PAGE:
Morris Philipson, Who Led the University of Chicago Press, Dies at 85
By PAUL VITELLO
New York Times
Published: November 10, 2011
Morris Philipson, who was a novelist as well as a publisher.
William Mahin/University of Chicago Press
Morris Philipson, who steered the University of Chicago Press as it became the largest and one of the nation’s most important publishers of monumental scholarly works, modern fiction and postwar European philosophy, died on Nov. 3 in Chicago. He was 85.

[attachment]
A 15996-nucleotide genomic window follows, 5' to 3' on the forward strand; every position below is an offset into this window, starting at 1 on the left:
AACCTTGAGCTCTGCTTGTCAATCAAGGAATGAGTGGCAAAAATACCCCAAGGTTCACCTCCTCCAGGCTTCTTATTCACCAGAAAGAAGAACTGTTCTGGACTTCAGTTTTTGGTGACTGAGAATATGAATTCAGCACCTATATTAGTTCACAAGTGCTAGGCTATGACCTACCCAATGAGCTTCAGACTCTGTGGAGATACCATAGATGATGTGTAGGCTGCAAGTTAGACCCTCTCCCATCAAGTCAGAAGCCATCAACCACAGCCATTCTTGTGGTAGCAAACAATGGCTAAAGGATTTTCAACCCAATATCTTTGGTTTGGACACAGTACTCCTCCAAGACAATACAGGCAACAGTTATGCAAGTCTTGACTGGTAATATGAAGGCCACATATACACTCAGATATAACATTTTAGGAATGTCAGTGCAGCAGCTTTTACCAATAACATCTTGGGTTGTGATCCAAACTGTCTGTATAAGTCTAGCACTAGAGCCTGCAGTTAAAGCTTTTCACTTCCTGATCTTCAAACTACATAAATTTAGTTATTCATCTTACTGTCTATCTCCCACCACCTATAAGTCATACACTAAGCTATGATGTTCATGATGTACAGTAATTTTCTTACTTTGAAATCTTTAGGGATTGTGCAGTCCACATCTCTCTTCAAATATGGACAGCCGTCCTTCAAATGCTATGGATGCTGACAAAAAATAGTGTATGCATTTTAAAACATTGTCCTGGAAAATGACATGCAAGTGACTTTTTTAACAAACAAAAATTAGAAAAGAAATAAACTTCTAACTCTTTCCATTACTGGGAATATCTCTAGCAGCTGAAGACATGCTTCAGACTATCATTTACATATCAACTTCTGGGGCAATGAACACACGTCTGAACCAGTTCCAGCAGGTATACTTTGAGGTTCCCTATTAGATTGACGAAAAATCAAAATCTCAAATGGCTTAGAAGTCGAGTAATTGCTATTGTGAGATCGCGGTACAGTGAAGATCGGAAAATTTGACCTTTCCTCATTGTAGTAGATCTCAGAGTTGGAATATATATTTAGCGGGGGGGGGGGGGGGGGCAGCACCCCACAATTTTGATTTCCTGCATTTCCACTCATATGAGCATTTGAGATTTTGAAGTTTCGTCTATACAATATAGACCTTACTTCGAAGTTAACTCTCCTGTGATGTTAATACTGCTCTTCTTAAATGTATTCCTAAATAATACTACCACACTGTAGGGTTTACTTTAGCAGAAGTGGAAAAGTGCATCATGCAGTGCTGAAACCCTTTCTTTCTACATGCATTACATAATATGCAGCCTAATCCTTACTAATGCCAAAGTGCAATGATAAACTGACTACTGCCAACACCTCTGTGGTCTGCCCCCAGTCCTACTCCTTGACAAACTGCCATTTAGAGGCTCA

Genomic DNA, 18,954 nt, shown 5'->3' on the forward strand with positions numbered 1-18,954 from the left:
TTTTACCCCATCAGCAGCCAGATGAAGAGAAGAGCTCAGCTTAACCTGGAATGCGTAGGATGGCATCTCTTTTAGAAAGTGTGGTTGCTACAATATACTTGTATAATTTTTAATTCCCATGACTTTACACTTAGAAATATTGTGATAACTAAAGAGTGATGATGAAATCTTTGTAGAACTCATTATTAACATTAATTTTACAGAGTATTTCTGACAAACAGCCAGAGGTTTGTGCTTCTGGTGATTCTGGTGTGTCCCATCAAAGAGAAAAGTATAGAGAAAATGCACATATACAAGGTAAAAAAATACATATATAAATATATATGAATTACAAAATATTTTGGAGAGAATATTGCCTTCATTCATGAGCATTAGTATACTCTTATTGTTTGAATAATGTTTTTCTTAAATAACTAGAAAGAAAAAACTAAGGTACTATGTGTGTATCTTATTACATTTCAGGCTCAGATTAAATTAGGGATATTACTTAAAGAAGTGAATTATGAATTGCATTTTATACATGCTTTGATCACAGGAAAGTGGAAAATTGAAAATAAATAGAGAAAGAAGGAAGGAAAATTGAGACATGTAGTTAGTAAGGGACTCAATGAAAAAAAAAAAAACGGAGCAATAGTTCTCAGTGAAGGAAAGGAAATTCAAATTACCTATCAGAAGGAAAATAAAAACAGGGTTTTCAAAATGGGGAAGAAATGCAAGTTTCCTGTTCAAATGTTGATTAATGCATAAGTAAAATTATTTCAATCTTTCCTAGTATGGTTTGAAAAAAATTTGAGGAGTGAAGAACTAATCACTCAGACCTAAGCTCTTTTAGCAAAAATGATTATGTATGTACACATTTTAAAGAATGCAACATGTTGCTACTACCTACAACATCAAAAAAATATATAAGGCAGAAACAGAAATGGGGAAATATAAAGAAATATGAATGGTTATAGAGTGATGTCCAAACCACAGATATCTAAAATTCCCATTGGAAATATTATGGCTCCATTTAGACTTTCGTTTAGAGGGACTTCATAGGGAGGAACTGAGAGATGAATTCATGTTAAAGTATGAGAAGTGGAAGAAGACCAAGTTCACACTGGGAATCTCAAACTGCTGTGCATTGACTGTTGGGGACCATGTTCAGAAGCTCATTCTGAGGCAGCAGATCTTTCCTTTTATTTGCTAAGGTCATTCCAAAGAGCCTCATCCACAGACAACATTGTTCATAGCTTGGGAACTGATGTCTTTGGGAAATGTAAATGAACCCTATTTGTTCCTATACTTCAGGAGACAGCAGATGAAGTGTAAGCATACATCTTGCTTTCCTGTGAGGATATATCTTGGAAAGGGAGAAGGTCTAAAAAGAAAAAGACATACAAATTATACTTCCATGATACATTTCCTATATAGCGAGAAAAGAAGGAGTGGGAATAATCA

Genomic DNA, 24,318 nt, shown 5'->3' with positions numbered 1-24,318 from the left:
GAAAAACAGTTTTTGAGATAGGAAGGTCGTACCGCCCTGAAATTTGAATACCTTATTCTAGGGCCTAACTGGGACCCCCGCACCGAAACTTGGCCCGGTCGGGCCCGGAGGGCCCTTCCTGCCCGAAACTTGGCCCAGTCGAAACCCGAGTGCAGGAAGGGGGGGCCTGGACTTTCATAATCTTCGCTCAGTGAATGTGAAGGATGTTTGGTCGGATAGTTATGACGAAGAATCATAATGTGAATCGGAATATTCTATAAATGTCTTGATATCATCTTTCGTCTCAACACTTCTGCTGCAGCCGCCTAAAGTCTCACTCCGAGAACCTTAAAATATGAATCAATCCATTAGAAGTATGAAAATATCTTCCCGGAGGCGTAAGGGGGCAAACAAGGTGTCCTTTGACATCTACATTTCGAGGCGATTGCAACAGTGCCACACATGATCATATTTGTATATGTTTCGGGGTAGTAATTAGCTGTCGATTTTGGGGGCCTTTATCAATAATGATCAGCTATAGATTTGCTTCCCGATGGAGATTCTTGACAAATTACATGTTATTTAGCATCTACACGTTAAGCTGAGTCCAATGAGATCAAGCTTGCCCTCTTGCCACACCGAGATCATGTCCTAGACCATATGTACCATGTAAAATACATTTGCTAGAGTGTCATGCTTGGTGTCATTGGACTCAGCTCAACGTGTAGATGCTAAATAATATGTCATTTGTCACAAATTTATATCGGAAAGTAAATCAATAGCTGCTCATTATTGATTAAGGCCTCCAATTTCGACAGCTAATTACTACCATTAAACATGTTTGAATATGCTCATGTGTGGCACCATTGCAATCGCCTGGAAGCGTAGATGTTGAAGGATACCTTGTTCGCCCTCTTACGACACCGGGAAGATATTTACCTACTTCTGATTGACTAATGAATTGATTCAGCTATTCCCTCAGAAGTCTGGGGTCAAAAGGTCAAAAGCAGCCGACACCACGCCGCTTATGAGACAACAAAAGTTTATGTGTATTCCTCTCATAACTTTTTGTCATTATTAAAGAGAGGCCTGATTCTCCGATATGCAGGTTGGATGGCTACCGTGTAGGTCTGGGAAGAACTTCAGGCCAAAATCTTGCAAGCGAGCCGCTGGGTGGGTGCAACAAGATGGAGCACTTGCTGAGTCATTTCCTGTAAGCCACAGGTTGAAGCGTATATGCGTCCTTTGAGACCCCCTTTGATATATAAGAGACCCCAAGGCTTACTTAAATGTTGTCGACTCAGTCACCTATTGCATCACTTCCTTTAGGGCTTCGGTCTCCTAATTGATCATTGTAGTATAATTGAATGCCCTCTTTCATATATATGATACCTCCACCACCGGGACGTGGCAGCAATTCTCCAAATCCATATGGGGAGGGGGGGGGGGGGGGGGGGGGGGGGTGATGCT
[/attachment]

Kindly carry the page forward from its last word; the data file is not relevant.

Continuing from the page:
In the 1980 Times interview, Mr. Philipson described university publishing as nothing less than civilization’s keeper of the flame, the only outlet for the dense scholarship and grandest, often unwieldy works of the world’s intellectual giants. “The commercial publisher says of his book, ‘This is no good, but it’ll make a lot of money,’ ” he said. “The university publisher says, ‘This is good and it won’t make money.’ ”
He added, “Suppose an important book sells only 100 or 200 copies a year? Doesn’t it deserve to live? We think so.”